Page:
I remember in the very first Forza game for the original Xbox, when I got the ability to make my own car paint jobs, one of the first things I did was to make an American Flag themed car, since it’s easy to make that and have the car look good, even with my non-existent artistic talent.

This news reminded me of that moment.


I have to wonder how on earth they would detect something like that though. I guess image recognition has gotten pretty good these days.

Damn, as dumb as the confederate flag is, General Lee is the best car this side of KITT.

Might as well belong in the Avellone thread, but since it’s not about him…

One current employee, who confirmed their identity to Gamasutra but asked to remain anonymous, said the issue runs even “deeper and wider” than what’s currently being reported, and said the “clear pattern of problematic behavior” that exists within Ubisoft became apparent within a few months of them joining the company.

Painting a damning picture of the Ubisoft hierarchy, they told us how the company is run like a “mafia,” with promotions often being handed out to those willing to “take a bullet for the family,” while those who don’t play ball are punished by way of lower salaries and slower career advancement. Those ‘family members’ accused of abuse and misconduct will often be shuffled around internally, with Ubisoft content to hide the issue in plain sight, letting abusers act with impunity, and putting more employees at risk.

They detail a chronically inept setup that has ushered in an era of systemic misconduct by instilling those in power with a sense of immunity. It’s a claim corroborated by the multitude of reports shared on social media last week involving those in high-level positions such as Ubisoft editorial vice president Maxime Beland, Assassin’s Creed Valhalla director Ashraf Ismail, product and brand marketing manager Andrien Gbinigie, and associate public relations director Stone Chin, all of whom are facing allegations of predatory behavior and abuse.

“Reports of abuse would be silenced instantly,” they explain, outlining how the HR department enables misconduct through inaction. They also claim that, in those instances where people in power are removed, Ubisoft isn’t looking to drive meaningful change, but rather protect its brand image and create a “false culture of growth and transparency.”

“People complain in small groups, but the previously mentioned faux transparency just kills any chance of actual change. It is such a well-functioning system of control, because there is a lot of conversation happening in the company. It just leads nowhere. An audit in Ubisoft leads nowhere 9 times out of 10,” they said.

“Problematic events often spark widespread passionate conversation on the internal social system ‘MANA’ as well as locally in many studios, where concerned staff air their very legitimate complaints. Yet as we can see today, change has not happened and is not happening.”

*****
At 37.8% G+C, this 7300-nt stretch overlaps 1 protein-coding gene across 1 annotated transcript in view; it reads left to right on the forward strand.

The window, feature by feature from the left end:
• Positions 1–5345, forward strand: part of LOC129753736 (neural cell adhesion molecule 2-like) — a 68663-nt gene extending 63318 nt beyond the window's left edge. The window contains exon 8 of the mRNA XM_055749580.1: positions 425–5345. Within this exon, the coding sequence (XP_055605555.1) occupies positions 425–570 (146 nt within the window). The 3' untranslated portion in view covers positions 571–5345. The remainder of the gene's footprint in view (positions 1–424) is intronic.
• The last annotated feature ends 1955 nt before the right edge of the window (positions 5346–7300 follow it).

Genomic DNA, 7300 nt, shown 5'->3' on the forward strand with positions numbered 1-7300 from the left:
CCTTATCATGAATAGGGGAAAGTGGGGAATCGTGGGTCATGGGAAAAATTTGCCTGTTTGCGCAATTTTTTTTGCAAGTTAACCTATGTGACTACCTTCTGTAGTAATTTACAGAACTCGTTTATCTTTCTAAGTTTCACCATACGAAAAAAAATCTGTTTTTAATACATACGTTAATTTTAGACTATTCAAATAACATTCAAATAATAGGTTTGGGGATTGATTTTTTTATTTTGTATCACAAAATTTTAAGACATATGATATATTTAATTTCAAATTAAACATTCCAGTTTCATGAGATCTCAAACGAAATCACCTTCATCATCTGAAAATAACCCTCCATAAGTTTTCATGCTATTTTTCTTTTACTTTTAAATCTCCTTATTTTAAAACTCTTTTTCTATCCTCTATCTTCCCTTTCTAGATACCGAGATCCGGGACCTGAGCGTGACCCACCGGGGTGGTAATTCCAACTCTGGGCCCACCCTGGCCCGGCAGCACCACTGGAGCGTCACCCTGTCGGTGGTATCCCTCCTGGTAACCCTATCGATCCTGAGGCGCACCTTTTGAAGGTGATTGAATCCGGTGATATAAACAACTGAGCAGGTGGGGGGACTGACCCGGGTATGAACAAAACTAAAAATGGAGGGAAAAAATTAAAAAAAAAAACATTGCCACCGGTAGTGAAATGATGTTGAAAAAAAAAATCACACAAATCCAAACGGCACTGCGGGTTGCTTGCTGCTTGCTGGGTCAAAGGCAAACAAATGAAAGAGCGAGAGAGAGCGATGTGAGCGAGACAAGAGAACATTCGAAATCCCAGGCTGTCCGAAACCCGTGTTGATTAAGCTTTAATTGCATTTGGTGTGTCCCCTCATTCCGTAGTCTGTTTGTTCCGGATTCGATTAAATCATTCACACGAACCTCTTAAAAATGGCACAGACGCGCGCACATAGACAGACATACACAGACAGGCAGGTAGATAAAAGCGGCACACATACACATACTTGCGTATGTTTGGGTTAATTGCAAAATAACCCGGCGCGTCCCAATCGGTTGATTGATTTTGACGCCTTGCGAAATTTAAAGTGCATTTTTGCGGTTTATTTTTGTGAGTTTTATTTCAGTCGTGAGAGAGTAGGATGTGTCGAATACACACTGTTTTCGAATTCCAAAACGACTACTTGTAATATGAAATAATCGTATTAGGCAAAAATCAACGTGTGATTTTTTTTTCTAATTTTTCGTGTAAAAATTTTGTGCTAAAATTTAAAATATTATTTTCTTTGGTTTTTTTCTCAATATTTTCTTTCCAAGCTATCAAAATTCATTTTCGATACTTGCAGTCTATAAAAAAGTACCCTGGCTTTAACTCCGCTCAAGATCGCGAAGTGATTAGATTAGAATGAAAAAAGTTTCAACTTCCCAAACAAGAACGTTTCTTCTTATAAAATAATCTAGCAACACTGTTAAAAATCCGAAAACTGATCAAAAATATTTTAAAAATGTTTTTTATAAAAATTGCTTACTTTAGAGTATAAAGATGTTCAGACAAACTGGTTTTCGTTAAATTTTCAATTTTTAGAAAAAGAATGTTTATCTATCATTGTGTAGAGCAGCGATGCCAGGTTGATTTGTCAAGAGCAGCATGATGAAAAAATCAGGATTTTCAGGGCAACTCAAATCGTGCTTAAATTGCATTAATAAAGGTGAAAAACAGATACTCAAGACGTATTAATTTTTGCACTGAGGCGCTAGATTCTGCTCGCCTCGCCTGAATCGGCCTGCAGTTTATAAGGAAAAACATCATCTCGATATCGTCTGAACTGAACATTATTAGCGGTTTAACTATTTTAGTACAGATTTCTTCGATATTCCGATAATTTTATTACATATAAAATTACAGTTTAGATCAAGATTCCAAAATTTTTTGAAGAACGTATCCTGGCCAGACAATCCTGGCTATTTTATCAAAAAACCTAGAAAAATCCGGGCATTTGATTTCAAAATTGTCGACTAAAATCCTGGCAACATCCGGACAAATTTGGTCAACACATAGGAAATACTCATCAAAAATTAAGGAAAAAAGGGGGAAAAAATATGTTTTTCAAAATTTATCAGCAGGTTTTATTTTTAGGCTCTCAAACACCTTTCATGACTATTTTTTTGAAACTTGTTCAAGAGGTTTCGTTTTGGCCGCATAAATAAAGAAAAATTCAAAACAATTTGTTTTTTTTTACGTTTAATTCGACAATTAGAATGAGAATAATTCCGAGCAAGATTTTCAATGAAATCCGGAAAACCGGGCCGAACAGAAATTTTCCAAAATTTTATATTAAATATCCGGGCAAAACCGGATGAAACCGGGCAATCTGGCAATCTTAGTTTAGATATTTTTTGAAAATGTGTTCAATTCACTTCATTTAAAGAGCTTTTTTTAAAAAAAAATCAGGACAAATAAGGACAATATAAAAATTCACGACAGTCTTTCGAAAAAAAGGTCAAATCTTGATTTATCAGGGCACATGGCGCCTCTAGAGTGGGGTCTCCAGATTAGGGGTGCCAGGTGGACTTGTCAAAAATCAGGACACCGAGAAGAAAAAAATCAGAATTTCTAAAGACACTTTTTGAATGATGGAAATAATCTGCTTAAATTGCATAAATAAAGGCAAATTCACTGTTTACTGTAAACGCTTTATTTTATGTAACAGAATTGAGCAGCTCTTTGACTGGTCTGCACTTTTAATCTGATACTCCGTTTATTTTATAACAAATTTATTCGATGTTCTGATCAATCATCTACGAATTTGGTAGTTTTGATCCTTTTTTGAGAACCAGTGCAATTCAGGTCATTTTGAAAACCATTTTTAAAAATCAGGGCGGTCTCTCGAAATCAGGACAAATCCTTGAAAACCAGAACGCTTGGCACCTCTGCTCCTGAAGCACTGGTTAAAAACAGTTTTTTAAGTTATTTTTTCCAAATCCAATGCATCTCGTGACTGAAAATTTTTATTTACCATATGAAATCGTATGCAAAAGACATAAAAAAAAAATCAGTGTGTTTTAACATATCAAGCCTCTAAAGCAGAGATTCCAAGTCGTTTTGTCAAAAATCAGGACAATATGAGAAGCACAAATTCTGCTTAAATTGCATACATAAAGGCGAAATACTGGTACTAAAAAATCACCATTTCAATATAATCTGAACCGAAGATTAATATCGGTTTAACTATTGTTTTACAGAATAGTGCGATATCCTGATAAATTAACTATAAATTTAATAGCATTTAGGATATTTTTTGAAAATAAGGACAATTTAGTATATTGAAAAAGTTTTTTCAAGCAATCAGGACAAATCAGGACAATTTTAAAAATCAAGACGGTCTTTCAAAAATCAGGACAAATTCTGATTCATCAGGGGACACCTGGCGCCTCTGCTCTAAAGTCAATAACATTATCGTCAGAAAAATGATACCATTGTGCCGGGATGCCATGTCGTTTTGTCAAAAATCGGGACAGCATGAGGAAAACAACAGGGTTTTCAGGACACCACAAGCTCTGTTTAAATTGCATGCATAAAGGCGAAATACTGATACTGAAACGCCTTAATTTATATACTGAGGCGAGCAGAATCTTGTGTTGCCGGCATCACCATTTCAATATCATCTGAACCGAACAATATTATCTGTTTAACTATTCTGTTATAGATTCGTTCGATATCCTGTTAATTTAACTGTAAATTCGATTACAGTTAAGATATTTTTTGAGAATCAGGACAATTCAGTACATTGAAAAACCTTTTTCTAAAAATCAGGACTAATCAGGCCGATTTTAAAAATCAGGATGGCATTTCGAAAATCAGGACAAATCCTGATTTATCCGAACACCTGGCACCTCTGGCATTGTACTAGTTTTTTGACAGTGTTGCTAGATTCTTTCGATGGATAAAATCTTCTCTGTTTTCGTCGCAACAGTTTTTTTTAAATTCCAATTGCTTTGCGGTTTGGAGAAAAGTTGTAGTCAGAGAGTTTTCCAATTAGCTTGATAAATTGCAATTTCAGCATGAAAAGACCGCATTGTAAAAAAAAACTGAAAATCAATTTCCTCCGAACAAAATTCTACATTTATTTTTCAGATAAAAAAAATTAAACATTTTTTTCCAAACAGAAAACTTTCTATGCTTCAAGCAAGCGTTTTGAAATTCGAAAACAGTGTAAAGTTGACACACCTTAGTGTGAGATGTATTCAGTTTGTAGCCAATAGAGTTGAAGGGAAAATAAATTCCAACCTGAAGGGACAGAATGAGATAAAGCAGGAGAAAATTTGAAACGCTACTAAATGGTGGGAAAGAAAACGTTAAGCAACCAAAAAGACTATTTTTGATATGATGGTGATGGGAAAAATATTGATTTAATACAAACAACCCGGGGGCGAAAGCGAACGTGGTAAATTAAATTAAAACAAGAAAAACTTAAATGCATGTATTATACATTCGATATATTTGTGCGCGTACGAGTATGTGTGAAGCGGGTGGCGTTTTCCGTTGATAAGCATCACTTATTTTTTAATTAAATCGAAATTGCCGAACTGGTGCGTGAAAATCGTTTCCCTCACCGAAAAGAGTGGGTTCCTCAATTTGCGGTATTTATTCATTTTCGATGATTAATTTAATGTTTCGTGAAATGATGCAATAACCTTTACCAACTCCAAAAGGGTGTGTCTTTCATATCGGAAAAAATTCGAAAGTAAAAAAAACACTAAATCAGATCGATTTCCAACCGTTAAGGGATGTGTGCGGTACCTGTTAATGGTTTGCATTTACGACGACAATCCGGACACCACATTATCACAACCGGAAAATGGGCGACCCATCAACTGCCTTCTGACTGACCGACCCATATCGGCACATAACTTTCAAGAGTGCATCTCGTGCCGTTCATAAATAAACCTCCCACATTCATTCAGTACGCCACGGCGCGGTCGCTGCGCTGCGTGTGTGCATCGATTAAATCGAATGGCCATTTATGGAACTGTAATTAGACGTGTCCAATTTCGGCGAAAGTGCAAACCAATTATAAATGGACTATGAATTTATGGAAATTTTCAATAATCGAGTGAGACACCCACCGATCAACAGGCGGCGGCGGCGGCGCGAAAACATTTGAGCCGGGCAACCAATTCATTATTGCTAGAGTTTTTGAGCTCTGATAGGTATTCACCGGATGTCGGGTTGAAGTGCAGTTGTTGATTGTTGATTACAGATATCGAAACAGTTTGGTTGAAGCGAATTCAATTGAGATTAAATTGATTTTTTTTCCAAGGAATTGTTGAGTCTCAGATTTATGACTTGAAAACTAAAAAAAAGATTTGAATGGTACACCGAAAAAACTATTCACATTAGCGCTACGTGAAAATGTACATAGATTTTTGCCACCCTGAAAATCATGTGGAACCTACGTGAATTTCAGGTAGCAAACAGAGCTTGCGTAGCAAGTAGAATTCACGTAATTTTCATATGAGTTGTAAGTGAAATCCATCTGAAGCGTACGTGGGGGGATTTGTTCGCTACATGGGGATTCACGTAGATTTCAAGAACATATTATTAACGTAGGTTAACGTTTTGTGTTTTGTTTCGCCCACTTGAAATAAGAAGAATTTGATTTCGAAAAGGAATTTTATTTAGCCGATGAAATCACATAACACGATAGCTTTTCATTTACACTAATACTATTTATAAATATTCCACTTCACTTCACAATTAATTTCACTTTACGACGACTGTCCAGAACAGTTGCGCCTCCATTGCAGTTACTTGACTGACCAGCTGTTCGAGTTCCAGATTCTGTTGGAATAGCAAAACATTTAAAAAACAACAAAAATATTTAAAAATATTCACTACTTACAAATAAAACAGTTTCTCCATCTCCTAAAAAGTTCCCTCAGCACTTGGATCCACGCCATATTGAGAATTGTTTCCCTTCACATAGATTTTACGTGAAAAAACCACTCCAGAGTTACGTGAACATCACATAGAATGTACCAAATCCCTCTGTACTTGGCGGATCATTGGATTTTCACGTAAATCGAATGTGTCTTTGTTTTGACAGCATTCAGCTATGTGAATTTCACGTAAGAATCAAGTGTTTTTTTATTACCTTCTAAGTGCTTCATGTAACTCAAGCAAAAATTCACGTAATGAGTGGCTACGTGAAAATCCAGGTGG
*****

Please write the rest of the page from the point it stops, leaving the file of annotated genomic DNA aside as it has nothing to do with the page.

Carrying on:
Allegations against a former member of the Ubisoft Massive HR team, who reportedly propositioned a male employee at a work party in exchange for a promotion. Multiple accusations against Gregg Baker, a former community developer at Ubisoft, who was reported as far back as February 2009 for sexually harassing women. Those concerns were passed on to management at the time. Nothing was done. Other damning claims that detail how Ubisoft North Carolina would attempt to sweep sexual harassment allegations under the rug by handing out gift cards to those who complained or witnessed instances of abuse.

“Not only was I given a gift card instead of them helping me, but they gave my entire team one because they were witnesses to it,” wrote one former worker on social media. “But tell me Ubisoft – why did HR give me more money than the others? For silence? Or because I was the actual victim?”

Hopefully they were gift cards for some place better than the company store.

Kongregate is in trouble.

As most of you know, was first created in 2006. The gaming industry has changed a lot since then!

During the intervening years, Kongregate as a company has grown and adjusted with those industry-wide changes. Today our business is largely focused on developing games and flash, as you are aware, is slowly going away. That means that will need to evolve as well.

We will be rolling out several changes to the website over the coming days and months, the first of which is that we will no longer be accepting new titles on as of today. We also will not be adding any more badges to games. You will still be able to play our existing library of over 128,000 amazing games and developers will be able to update their games as normal.

In addition, we will be disabling a number of’s social features later this month and in the future. We know that this change will be frustrating to many of you, but we wanted to give you a chance to plan for it, so you don’t lose contact with the many friends you’ve made on over the years.

Please be aware that as part of our focus on developing games, we will have fewer resources to support That said, our support team will do their best to help players experiencing in-game issues.